The Reserve Bank of India (RBI) deputy governor SS Mundra on Monday indicated that with a turnaround in the interest rate cycle in developed economies, unhedged forex exposures of Indian companies is a matter of concern.
“Because of the quantitative easing and easy monetary policy which was being pursued by the developed economies in the last two years, there was abundance of cheap credit available, and I think many corporates have moved to convert their domestic currency borrowing into forex borrowing without caring to really hedge for it,” he said at a banking roundtable organised by the Welingkar Institute of Management and Development Research.
Interest rates in the United States have remained at record low levels since 2009 which led to cheaper borrowings in dollar. It is believed that many of these foreign currency borrowings by Indian companies have been kept unhedged with an aim to keep the costs low. Besides, there have been expectations that easy monetary policy
is likely to continue for some time.
However, the United States Federal Reserve has been continuously indicating a possible rate hike in its December policy meet, which will conclude on December 16. “Now, when it is looking that the interest rate cycle is about to turn, it would have its own implication on the exchange rate, currency valuation.” Mundra said.
The deputy governor observed that consolidation in the banking sector was possible but said it has to be a focussed exercise. He said that a merger should either achieve a geographical integration or should enhance the product range.
Mundra also asserted on the importance of the bankruptcy code, and said it would be the most efficient option compared to many measures introduced by the central bank.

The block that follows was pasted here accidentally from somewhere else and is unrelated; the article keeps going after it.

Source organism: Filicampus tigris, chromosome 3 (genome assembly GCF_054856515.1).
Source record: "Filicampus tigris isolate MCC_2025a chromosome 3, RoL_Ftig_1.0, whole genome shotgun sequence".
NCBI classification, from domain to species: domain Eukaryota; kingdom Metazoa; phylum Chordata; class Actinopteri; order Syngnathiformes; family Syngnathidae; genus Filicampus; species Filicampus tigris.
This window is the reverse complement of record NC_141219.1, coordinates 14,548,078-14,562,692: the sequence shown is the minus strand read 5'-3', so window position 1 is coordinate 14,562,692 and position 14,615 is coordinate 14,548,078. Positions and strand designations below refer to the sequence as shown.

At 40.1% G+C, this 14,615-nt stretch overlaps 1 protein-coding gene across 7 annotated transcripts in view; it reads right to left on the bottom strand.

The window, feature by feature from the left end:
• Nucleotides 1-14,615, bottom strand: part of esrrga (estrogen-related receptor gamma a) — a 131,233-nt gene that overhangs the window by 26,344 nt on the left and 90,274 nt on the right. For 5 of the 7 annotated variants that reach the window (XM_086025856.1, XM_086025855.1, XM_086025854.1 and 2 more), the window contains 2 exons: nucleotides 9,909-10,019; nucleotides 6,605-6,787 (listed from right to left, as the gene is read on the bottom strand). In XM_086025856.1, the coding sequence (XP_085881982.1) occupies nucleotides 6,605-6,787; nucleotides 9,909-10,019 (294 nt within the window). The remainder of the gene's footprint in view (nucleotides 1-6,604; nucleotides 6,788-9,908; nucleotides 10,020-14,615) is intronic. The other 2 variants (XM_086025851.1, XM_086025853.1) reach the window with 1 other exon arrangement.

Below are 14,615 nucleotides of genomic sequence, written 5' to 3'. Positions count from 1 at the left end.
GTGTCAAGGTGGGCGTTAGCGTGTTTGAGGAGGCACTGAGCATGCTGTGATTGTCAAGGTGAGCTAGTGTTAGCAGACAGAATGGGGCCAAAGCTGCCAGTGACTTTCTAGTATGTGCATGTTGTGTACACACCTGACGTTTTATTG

“In the past few months, the RBI has introduced a host of measures—the 5/25 scheme, the JLF and the SDR. But these are all the second-best options. The most efficient option would be to have an effective bankruptcy code, which we do not have,” he added.
He also elaborated on the need to have a good mix of different growth models and said that focussing on just a single model would not be the right way.
“There are two phases in the life of any country. One you invest in infrastructure to the point it is capable of generating a real rate of return. So then it becomes a viable economic activity. Then, a stage comes when you just keep on investing in infrastructure for the sake of investment to keep the economic engine going. And at that point of time, it stops giving the real rate of returns,” he said.
Mundra pointed out that at such a point, it will not remain a sustainable investment and will have an adverse impact on the banking system.
“Because if this investment is done by borrowing from the banking system, and it is not providing a real rate of return, then there would be issues around repaying the banks then there would be asset quality issues,” he added.